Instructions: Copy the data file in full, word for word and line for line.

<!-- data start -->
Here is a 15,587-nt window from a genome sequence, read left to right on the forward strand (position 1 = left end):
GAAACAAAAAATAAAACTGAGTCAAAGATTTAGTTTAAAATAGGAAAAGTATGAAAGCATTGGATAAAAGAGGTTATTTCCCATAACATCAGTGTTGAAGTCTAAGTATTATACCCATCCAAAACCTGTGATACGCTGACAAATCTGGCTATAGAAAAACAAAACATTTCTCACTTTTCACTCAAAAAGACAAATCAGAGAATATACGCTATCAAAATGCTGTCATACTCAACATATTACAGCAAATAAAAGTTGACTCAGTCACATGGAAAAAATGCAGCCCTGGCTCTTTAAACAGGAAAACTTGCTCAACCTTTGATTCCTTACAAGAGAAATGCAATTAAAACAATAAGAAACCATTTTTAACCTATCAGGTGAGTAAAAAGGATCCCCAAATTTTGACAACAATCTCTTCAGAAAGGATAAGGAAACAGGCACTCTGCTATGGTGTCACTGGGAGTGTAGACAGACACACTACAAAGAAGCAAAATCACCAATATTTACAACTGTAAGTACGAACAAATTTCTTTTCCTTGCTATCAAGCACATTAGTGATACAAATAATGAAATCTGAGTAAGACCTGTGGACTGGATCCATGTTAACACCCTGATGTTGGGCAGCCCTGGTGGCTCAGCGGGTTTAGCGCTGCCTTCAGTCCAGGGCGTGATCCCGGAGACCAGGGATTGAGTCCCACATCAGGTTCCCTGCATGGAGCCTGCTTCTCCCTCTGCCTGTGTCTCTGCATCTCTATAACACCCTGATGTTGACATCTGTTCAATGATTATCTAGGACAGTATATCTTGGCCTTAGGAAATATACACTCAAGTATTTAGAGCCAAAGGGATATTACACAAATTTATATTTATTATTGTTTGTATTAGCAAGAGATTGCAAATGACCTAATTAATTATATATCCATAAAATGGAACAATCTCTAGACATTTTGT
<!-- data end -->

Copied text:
Here is a 15,587-nt window from a genome sequence, read left to right on the forward strand (position 1 = left end):
GAAACAAAAAATAAAACTGAGTCAAAGATTTAGTTTAAAATAGGAAAAGTATGAAAGCATTGGATAAAAGAGGTTATTTCCCATAACATCAGTGTTGAAGTCTAAGTATTATACCCATCCAAAACCTGTGATACGCTGACAAATCTGGCTATAGAAAAACAAAACATTTCTCACTTTTCACTCAAAAAGACAAATCAGAGAATATACGCTATCAAAATGCTGTCATACTCAACATATTACAGCAAATAAAAGTTGACTCAGTCACATGGAAAAAATGCAGCCCTGGCTCTTTAAACAGGAAAACTTGCTCAACCTTTGATTCCTTACAAGAGAAATGCAATTAAAACAATAAGAAACCATTTTTAACCTATCAGGTGAGTAAAAAGGATCCCCAAATTTTGACAACAATCTCTTCAGAAAGGATAAGGAAACAGGCACTCTGCTATGGTGTCACTGGGAGTGTAGACAGACACACTACAAAGAAGCAAAATCACCAATATTTACAACTGTAAGTACGAACAAATTTCTTTTCCTTGCTATCAAGCACATTAGTGATACAAATAATGAAATCTGAGTAAGACCTGTGGACTGGATCCATGTTAACACCCTGATGTTGGGCAGCCCTGGTGGCTCAGCGGGTTTAGCGCTGCCTTCAGTCCAGGGCGTGATCCCGGAGACCAGGGATTGAGTCCCACATCAGGTTCCCTGCATGGAGCCTGCTTCTCCCTCTGCCTGTGTCTCTGCATCTCTATAACACCCTGATGTTGACATCTGTTCAATGATTATCTAGGACAGTATATCTTGGCCTTAGGAAATATACACTCAAGTATTTAGAGCCAAAGGGATATTACACAAATTTATATTTATTATTGTTTGTATTAGCAAGAGATTGCAAATGACCTAATTAATTATATATCCATAAAATGGAACAATCTCTAGACATTTTGT